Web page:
“Early the next morning Jesus went out to an isolated place. The crowds searched everywhere for him, and when they finally found him, they begged him not to leave them.”
One of the greatest experiences of my life came when I had the opportunity to speak at a leadership conference in Santa Clara, Cuba in February of 2015.
I remember sitting at a T-shaped intersection, waiting to turn left. There were no traffic lights or stop signs to assist you. To further complicate matters, there were three “lanes” wide in each direction (on a two-lane road) of cars, trucks, bikes, motorized scooters, horse-and-buggy travelers, and pedestrians traveling at all different speeds. If you have ever ridden in a car or bus in a developing country, you know exactly what I’m talking about.
It occurred to me recently that our lives can start to look an awful lot like this sensory-overloaded mishmash of objects flying in all different directions. We are so overwhelmed with obligations and commitments that we feel victimized by our schedules. Without safety measures in place, our daily lives become marked by a level of chaos equal to trying to cross six lanes of traffic on a two-lane road in Cuba.
Schedule overload may seem like a simple problem of having too little time, but the battle starts in our minds. Our calendars don’t clutter themselves. The root of this problem is what we deem to be important to us.
It has been speculated that firstborn children, and especially daughters, are prone to be people pleasers. I think many of us can attest to this. People pleasers tend to put the needs and even the wants of others ahead of their own. Even though people pleasing gets a bad rap, it isn’t all bad. If it wasn’t for even-tempered, happy-go-lucky, agreeable individuals who can mediate even tense situations, the United States would probably be at war with Canada.
But the problem comes when we start to believe that we don’t have a choice.
We can start to feel such a strong sense of obligation to family members, bosses, and long-time friends that we think we would be a bad person to say no. The truth of the matter is that saying yes out of a sense of obligation means that we are saying no to someone or something else—our spouse, our children, our own health. We forget that if we don’t care for ourselves and those in our immediate realm of responsibility, we are useless to anyone else.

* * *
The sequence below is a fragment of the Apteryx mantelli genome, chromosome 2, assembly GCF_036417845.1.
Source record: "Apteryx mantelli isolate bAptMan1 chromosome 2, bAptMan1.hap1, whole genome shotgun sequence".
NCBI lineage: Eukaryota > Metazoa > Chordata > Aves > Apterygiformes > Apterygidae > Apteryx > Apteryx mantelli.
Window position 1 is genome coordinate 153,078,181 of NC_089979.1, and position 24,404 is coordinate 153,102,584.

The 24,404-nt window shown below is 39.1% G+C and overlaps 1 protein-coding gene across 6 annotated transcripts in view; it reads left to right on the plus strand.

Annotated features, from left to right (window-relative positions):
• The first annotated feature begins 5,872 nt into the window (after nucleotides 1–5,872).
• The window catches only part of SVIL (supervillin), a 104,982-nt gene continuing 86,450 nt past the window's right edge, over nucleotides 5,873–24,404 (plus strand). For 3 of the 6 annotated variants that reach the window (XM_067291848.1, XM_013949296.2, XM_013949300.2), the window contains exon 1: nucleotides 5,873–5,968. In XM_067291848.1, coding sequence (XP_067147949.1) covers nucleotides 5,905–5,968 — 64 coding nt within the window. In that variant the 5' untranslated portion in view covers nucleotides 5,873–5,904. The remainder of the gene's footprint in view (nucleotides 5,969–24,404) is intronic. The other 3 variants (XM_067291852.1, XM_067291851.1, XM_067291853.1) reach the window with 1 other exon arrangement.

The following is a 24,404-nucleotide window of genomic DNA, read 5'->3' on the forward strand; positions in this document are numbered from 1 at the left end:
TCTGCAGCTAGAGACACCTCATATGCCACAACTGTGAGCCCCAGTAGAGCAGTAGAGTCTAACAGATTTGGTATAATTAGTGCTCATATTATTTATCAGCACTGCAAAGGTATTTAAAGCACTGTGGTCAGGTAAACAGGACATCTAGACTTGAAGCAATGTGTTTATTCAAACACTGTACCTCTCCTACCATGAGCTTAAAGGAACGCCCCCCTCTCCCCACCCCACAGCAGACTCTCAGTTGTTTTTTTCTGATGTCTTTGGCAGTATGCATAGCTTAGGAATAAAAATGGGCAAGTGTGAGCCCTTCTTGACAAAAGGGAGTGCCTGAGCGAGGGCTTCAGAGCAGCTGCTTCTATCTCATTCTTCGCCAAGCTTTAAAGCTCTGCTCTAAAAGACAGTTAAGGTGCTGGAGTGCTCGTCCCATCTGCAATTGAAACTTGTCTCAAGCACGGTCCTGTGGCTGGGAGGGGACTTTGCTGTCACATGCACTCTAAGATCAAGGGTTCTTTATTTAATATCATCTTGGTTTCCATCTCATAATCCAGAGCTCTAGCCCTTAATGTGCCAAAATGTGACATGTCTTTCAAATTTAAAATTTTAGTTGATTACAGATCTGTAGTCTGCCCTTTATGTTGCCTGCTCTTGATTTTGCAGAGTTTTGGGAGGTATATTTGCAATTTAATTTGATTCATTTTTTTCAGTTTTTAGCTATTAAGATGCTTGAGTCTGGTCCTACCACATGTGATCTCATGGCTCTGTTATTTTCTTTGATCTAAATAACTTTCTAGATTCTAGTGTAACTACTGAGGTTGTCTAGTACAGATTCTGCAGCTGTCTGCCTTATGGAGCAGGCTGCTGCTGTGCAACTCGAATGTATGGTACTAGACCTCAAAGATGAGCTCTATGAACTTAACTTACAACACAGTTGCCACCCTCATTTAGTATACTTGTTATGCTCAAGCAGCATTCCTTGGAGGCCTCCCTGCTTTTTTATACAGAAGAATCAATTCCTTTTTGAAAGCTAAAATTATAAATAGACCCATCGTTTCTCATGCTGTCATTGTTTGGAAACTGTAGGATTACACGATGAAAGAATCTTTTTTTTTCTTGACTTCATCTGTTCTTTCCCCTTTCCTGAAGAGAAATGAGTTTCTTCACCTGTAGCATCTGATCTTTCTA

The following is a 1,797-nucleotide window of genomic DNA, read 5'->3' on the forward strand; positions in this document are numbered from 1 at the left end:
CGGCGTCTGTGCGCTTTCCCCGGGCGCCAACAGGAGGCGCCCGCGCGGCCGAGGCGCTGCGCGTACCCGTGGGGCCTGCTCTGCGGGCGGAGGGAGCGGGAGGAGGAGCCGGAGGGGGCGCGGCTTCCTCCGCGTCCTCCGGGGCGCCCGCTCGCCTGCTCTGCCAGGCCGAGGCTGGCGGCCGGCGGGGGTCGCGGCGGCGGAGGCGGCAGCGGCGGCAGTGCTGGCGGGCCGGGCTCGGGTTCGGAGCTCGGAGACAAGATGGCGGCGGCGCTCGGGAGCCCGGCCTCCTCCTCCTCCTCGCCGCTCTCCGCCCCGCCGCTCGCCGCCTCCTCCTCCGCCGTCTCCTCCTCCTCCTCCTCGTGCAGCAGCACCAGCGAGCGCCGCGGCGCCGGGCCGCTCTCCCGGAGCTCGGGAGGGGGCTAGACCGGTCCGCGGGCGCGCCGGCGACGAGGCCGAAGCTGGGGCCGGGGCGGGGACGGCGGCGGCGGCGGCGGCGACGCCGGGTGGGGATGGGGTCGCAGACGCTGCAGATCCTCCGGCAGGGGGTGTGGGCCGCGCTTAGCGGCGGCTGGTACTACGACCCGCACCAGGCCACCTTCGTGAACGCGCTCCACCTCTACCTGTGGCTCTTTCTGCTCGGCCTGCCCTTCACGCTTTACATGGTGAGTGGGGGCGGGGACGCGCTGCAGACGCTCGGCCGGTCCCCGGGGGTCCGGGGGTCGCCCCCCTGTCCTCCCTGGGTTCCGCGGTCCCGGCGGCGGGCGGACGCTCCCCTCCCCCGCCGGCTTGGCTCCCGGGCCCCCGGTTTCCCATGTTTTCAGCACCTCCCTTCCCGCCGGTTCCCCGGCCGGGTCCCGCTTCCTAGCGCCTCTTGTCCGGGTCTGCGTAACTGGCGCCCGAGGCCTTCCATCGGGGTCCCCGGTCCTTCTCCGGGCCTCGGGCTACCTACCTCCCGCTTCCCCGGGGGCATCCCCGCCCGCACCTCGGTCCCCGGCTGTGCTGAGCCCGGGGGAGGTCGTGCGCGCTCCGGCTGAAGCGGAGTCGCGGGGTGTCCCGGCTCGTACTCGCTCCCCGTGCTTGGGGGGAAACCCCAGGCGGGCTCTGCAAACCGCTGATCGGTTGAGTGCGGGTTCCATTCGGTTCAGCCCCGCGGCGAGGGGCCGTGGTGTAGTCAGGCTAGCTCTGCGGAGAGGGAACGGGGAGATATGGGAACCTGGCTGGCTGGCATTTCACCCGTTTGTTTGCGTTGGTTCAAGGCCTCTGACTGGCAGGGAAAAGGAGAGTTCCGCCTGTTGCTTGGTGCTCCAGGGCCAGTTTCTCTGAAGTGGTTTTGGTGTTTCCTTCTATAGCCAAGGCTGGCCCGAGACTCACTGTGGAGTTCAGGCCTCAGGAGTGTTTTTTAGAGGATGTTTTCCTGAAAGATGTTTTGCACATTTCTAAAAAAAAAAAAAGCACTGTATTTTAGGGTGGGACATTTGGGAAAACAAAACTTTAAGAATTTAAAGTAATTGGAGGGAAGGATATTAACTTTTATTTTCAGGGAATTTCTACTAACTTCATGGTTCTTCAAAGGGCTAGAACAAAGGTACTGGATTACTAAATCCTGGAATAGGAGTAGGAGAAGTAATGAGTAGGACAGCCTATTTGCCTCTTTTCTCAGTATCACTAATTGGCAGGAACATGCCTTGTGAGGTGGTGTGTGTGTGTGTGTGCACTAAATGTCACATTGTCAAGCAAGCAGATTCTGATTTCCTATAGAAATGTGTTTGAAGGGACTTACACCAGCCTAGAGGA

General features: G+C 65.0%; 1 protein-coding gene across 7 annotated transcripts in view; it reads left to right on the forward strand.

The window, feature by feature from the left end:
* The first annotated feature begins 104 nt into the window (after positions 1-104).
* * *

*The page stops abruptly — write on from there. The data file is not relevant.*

It may (or may not) surprise you to learn that arguably the most influential man who ever walked the face of the earth—Jesus—struggled with this too. There is a rather obscure and even pedestrian passage that describes this dilemma. Jesus, at the peak of earthy ministry, is travelling from town to town preaching the good news and healing people. When the general population began to realize that he would feed them and could heal their sick children, they followed him around like the paparazzi! Jesus was the original rock star.
As he was preparing to move on to another city, he snuck out of the house to spend some time alone in prayer. The crowd followed him. They begged him to stay in their town, but he explained that his mission was to spread the good news of the kingdom of God to other towns too. And he left.
What just happened here? Jesus essentially said to them, “Sorry, but I can’t help you.” He knew that there would be mothers waking up soon to realize that their terminally ill child would probably die because Jesus wasn’t there to heal her. He knew that the men who thought he was there to liberate them from the oppressive Roman government might think that he was a fraud. It could not have been easy—even for the Son of God—to walk away from helpless, abandoned, destitute people who so badly needed his help.
Why didn’t Jesus stay up until 2:00 a.m. to heal them and rise again at 4:30 a.m. to get everything ready so that he could still leave town the next day? That’s what some of us would do. I can’t know for certain, but my guess is that Jesus told them no because he was physically and emotionally spent. Look at his schedule over the past few months: Jesus went without food for forty days, came face-to-face with pure evil, was rejected by his own family, took a very long road trip, fought with some evil spirits, and healed tons of people. I don’t think it’s a far stretch to believe that he was introvert and needed time by himself to regroup. Jesus understood that he was human and subject to the same limitations we are, and that he didn’t have limitless energy.
So the next time you ask, What would Jesus do, realize that he would—and did when he walked the earth—help when he could, but recognize when he needed to walk away.